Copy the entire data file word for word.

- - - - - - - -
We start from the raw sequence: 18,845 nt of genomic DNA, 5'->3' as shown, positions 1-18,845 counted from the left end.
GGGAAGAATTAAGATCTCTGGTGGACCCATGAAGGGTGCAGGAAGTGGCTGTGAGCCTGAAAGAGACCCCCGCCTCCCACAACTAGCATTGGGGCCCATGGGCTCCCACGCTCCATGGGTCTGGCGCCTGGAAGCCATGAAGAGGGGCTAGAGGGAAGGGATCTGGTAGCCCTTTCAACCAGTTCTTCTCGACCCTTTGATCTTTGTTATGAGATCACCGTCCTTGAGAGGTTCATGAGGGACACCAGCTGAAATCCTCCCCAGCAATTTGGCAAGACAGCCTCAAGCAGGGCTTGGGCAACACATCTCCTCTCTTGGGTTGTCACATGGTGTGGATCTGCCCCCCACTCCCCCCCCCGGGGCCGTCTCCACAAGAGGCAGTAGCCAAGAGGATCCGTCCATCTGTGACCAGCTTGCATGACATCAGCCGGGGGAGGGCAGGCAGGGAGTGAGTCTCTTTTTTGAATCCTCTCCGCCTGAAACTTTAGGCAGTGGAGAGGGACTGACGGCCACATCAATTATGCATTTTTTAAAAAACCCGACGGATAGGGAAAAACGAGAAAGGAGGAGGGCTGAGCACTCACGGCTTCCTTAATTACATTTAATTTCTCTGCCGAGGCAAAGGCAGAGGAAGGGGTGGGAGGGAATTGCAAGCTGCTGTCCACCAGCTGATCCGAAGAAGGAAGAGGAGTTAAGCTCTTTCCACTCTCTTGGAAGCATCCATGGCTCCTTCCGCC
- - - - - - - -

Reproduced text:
We start from the raw sequence: 18,845 nt of genomic DNA, 5'->3' as shown, positions 1-18,845 counted from the left end.
GGGAAGAATTAAGATCTCTGGTGGACCCATGAAGGGTGCAGGAAGTGGCTGTGAGCCTGAAAGAGACCCCCGCCTCCCACAACTAGCATTGGGGCCCATGGGCTCCCACGCTCCATGGGTCTGGCGCCTGGAAGCCATGAAGAGGGGCTAGAGGGAAGGGATCTGGTAGCCCTTTCAACCAGTTCTTCTCGACCCTTTGATCTTTGTTATGAGATCACCGTCCTTGAGAGGTTCATGAGGGACACCAGCTGAAATCCTCCCCAGCAATTTGGCAAGACAGCCTCAAGCAGGGCTTGGGCAACACATCTCCTCTCTTGGGTTGTCACATGGTGTGGATCTGCCCCCCACTCCCCCCCCCGGGGCCGTCTCCACAAGAGGCAGTAGCCAAGAGGATCCGTCCATCTGTGACCAGCTTGCATGACATCAGCCGGGGGAGGGCAGGCAGGGAGTGAGTCTCTTTTTTGAATCCTCTCCGCCTGAAACTTTAGGCAGTGGAGAGGGACTGACGGCCACATCAATTATGCATTTTTTAAAAAACCCGACGGATAGGGAAAAACGAGAAAGGAGGAGGGCTGAGCACTCACGGCTTCCTTAATTACATTTAATTTCTCTGCCGAGGCAAAGGCAGAGGAAGGGGTGGGAGGGAATTGCAAGCTGCTGTCCACCAGCTGATCCGAAGAAGGAAGAGGAGTTAAGCTCTTTCCACTCTCTTGGAAGCATCCATGGCTCCTTCCGCC